It’s been a while since I’ve written, I know. I mean, I’m a grown up now, and grown ups don’t really go around toting that they believe in a jolly old fat — ahem, robust – man who flies in a sleigh delivering toys to the world’s most well behaved children. And let’s face it, the adults who find random, unexplained gifts in their stockings or under their trees are few and far between, so you can see how the magic gets a little lost, can’t you?

This year, the feeling of Christmas is getting to me. Maybe it’s the twinkling lights on the tree. Maybe it’s the hustle and bustle of the shopping centers. Maybe it’s the small children in my house who finally “get” Santa and don’t cry when they sit on your lap. But I’m soaking up that magical effervescence and sitting down to write you my first letter in years.

Some might scoff at my list of wishes and say, “Yeah right…the big man’ll never deliver!” But then I remember the year, age 11? 12? when I dismissively jotted down three little letters on my list, sure the item would never arrive. But there on Christmas morning was my very own VCR. I had arrived. So yeah, I still believe a little.

And I have some stuff I kind of need. In no particular order.

Hardwood floors: Now I realize that these may be a little cumbersome to get down the old chimney {note to self: open the flue!}, and the weight of those beautiful mahogany planks may weigh down the sleigh a bit. I’ll also accept delivery in the form of your other ride, the Lowe’s delivery truck. You have my address, right?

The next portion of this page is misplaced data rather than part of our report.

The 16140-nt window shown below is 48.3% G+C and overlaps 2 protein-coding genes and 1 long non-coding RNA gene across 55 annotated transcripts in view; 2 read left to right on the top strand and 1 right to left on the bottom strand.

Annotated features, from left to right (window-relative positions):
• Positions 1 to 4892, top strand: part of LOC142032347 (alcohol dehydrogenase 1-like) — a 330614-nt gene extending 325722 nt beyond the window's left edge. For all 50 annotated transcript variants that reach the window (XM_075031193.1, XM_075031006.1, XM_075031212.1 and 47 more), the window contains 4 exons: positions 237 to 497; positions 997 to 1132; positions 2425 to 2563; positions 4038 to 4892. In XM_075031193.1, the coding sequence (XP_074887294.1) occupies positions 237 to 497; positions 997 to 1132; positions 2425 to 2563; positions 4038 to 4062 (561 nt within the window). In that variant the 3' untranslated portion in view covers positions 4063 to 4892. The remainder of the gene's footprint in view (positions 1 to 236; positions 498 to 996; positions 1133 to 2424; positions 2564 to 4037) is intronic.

A clean house: Having those new floors installed in anything other than a spic and span abode just will not do, as it will detract from the beauty of the woodgrain. But how amazing would they look in a bright, shiny, dust and clutter free atmosphere! Special note: I don’t want a cleaning service. I kind of have issues with people coming into my house. Just a clean house will do, thank you.

Knee high boots: Come on. You know I would look foxy.

New car: Not really 100% necessary now, but hey, this is a wish list right? Don’t know how much longer the old ’98 Tacoma’s going to hold out and wouldn’t it be nice to have a second vehicle option that can carry kids? Okay, fine, I still don’t like to drive a stick. There I said it.

Preschool tuition for two…make that three: I need this.

Mac Air/iPad 2/iPhone 4: I know, I know, that’s a lot to ask for. But Pearl — that’s my laptop, in case you were wondering — isn’t going to last forever. In fact she’s just plain ancient in computer years {shhhhh! don’t tell her I said that. She’s sensitive.} And do you know how infuriating it is to see so many people instagramming and facetiming and taking cool screenshots of their iPhone when I’m stuck with my dumb Android? It’s just plain embarrassing. Oh, and please include the appropriate protective cases for each, or else your pal the Easter Bunny’s gonna be getting another letter verrrrrry similar to this one.